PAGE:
Background - No noninvasive technique is currently capable of "real-time" assessment and monitoring of cerebral blood flow (CBF). We hypothesized that cerebral perfusion could be accurately measured and monitored in "real time" with contrast-enhanced ultrasound (CEU). Methods and Results - Cerebral perfusion was assessed in 9 dogs through a craniotomy with CEU at baseline and during hypercapnia and hypocapnia while normoxia was maintained. Cerebral microvascular blood volume (A), microbubble velocity (β), and blood flow (A×β) were calculated from time-versus-acoustic intensity relations. Compared with baseline, hypercapnia and hypocapnia significantly increased and decreased CBF, respectively, as measured by CEU. These changes in blood flow were mediated by changes in both A and β. A good correlation was found between A×β derived from CEU and CBF measured by radiolabeled microspheres (y=0.67x-0.04, r=0.91, P<0.001). Conclusions - Changes in both cerebral microvascular blood volume and red blood cell velocity can be accurately assessed with CEU. Thus, CEU has the potential for bedside measurement and monitoring of cerebral perfusion in real time in patients with craniotomies or burr holes.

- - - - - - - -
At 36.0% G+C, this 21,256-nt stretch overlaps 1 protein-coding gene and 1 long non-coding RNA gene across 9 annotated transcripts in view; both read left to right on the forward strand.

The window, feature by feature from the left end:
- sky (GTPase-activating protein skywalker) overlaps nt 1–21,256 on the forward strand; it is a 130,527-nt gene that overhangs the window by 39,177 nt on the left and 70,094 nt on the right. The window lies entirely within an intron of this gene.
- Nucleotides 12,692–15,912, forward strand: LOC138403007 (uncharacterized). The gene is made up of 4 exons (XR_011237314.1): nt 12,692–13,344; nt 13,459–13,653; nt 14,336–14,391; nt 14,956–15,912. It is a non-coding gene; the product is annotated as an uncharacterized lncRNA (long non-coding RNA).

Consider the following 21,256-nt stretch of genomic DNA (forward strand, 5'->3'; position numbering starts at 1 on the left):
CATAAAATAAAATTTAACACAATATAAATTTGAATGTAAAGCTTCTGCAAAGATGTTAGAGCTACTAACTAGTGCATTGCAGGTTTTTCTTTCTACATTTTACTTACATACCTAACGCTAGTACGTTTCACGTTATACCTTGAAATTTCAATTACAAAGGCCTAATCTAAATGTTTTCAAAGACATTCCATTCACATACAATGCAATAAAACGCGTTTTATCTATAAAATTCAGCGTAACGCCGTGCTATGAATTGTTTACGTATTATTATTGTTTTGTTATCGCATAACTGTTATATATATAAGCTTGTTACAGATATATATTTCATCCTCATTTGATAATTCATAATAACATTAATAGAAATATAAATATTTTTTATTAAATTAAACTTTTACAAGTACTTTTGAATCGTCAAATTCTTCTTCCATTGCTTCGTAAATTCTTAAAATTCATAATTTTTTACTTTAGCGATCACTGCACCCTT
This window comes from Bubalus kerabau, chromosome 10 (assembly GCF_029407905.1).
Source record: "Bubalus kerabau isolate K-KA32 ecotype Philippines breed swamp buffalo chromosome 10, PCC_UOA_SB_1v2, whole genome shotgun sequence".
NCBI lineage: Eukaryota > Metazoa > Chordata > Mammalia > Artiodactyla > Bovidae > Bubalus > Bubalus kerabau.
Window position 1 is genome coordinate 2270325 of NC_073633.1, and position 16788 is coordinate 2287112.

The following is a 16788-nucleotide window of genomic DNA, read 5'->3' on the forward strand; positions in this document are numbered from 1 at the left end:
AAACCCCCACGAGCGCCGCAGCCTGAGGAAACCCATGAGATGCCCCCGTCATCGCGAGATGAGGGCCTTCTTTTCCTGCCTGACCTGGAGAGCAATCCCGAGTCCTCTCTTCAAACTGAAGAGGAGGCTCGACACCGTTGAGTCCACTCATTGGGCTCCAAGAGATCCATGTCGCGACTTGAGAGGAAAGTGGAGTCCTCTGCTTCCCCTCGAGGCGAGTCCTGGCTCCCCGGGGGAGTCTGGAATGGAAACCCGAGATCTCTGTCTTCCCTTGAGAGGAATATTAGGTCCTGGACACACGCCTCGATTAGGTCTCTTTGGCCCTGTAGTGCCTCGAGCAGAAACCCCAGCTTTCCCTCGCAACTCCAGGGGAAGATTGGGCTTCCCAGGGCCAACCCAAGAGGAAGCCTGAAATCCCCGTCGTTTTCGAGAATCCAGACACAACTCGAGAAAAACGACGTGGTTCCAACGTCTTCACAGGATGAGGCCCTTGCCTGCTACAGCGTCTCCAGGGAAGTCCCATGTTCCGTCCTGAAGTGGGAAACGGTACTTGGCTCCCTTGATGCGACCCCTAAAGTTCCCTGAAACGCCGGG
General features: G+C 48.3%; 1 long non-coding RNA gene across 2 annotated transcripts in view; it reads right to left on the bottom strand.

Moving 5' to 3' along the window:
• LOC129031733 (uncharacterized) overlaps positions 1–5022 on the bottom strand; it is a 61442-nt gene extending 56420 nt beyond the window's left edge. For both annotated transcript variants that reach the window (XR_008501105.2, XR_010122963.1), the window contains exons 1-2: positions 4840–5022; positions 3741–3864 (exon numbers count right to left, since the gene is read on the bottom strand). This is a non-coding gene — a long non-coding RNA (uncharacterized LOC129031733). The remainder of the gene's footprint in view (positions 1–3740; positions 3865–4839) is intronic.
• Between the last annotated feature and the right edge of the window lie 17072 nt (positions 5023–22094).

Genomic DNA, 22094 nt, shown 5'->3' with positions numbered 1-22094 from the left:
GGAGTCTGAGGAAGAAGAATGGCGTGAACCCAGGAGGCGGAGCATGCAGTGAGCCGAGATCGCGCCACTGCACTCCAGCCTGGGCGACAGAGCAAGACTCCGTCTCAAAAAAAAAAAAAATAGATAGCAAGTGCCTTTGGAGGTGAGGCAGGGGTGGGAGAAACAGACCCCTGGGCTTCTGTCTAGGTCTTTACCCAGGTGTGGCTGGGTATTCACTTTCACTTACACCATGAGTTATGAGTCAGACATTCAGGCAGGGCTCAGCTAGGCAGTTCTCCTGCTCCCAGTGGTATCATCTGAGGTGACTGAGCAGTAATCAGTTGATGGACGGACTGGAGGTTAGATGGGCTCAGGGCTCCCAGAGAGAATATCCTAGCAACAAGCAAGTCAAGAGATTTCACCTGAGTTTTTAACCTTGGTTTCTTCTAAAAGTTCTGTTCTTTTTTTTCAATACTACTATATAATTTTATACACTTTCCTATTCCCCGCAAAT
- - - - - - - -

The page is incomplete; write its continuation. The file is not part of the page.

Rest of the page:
- Cerebrovascular circulation
- Contrast media
ASJC Scopus subject areas
- Cardiology and Cardiovascular Medicine
- Physiology (medical)